Distant Lands: Arluntalath

“… in the south of the great lands East of Cataclysm and of the Great Black Mountains, there is a land of great riches and fertile fields the like of which the author has rarely seen, this land being ARLUNTALATH. The approach to this land from the West is called the Heavenly Spires- aptly named, in this traveler’s opinion. From the gently sloping loam and silt refreshed by the annual floods, many pillars of solid stone hundreds of feet tall jut skyward as if summoned from the Earth by the call of divinity to reach towards the heavens. Men are but specks on their sides, and their circumference could hide a small army or caravan in its entirety. These great titans, for all their beauty, are far from safe. The massive and myriad varieties of insect that once and still are the bane of the men of Arluntalath make their nests here, and still range well into that land to hunt.  No men make their home here, for fear of these very opponents, and the traders do well to remain on the paths regularly cleared by the nearby lords.

The pillars gradually reduce in density, until one reaches the Midways. Here it is said that the society of Arluntalath was born from the local people long oppressed by the Raven Kings, their fledgling society protected from plagues of vermin by the castles that top the pillars here. From such a lofty vantage, the movement of the large insects in the silty ways beneath the columns of stone can be seen for many leagues away. Upon these pillars, whose sides have long been carved into narrow stairways, farmers often seek higher ground when the great spring deluges crash through the Midways with unstoppable ferocity.

Here also is the capital of the former kings of Arluntalath, of which not one has been seen in nigh on two hundred years. Their former capital of Peregelond built almost entirely on and around an oddly shaped spire whose top is much larger owing to massive overhangs. At the base of the spire is a massive trader market, catering to veritable flood of merchants that follow the seasonal floods of water. The best time to make the trip is in the mild winter, but to prevent being trapped by the coming of the erratic flood season, most overland traders brave the unconscionable summer heat and humidity. This constitutes the only inland settlement that could be appropriately called a town, or indeed, a city. Since the overlords of both the castle and the entirety of this land were long since disposed of with no heirs, the castle town and its hinterlands are (uniquely in the Midways, and indeed all of Arluntalath) ruled not by one family but a council of yeomen (though long ago they raised themselves to nobility) that own the farmlands in the hinterlands. Their forces jointly conduct raids and stage defenses against the insectoid menace, and they have on retainer at least one mercenary company at all times to make up for the breadth of their territories and their relative lack of organization. All other lands in Midways are ruled entirely by the current owner of the nearest castle-spire.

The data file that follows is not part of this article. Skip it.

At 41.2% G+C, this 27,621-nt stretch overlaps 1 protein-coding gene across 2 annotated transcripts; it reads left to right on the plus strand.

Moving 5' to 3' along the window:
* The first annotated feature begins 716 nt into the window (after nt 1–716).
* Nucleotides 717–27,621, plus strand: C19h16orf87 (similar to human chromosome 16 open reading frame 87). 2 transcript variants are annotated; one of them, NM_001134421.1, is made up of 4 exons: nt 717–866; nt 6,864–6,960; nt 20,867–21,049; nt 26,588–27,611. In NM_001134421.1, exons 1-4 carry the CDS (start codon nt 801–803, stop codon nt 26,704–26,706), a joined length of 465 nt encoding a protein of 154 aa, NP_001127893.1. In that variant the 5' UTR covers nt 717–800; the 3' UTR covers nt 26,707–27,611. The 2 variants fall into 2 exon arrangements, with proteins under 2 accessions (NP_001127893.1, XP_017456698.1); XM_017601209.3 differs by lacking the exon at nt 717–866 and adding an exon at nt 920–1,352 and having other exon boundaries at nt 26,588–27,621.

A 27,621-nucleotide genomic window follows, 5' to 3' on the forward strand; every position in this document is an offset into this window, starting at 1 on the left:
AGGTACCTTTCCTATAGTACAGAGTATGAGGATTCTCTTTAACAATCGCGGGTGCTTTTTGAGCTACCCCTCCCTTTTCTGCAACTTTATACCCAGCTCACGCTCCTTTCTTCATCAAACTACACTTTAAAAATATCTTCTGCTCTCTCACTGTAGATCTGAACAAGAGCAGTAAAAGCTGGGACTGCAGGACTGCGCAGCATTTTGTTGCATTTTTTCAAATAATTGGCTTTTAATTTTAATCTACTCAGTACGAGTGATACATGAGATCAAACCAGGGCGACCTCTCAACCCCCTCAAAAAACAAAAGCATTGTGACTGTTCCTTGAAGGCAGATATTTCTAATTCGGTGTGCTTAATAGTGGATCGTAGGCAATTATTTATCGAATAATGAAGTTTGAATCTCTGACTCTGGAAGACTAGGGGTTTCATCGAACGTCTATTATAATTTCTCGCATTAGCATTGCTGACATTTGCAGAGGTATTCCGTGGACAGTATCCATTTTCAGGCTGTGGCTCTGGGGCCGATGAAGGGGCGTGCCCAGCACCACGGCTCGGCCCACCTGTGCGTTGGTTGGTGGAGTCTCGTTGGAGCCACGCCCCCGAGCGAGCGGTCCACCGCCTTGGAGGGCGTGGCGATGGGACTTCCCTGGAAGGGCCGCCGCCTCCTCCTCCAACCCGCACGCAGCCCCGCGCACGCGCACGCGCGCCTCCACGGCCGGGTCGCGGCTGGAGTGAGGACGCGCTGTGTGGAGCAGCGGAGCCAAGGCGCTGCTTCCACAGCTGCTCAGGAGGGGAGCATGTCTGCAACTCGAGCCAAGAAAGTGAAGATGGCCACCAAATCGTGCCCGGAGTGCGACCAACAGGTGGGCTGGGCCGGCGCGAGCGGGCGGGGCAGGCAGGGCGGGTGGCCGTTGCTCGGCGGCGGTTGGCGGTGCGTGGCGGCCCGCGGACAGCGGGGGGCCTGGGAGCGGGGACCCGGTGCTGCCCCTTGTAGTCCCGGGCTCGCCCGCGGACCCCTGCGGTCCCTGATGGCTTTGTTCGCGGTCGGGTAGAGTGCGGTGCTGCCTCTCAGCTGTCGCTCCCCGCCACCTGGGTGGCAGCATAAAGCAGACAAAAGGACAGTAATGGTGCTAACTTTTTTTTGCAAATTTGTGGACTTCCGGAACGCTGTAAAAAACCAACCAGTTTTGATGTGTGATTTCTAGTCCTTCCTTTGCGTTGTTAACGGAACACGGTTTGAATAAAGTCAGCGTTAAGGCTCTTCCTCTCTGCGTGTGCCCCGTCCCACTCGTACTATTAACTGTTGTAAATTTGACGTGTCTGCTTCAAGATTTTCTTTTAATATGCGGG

Moving further East, the true core of the land is revealed, as fields and fields of beautiful violet flowers show themselves in splendor. This flat and fertile land is known as the Floodplains of Mihairan (after their erstwhile conqueror) or simply the floodplains. Here to floods come down from the mountains, but where in the Pillars and Midways these floods can tear stone foundations wholly from the Earth, the floods here tend to be gentler. This flower is the namesake of the land in its whole, “arlun” also being the formal name of the color it produces when processed into dye. Those more inclined to descriptive terms would call the color and plant it by its common name- indigo. It is this crop and the practice of agriculture that gives the nobility of this land their claim to the fabulous wealth they often display. Other crops such as fine tobaccos, delectable teas, soft cotton and dyes of deep red and a regal yellow are also grown to great profit, but none is so common nor so significant as the arlun flower and the color it produces. The cloth is seen as a sign of nobility, and indeed the word itself is often used in this form. Traders from all lands brave sea routes on the east coast or the dangers to reach the Midways and beyond for this regal hue. In lieu of currency that requires mineral wealth the Arluntalath is acutely lacking, bolts of cloth richly dyed can be used as an impromptu currency, and often are. Personally, the author found the color produced by the dye rather gaudy and unpleasing to the eye, though perhaps ubiquity of its appearance in wear, decoration, and landscape may have tired the author’s affinity towards it.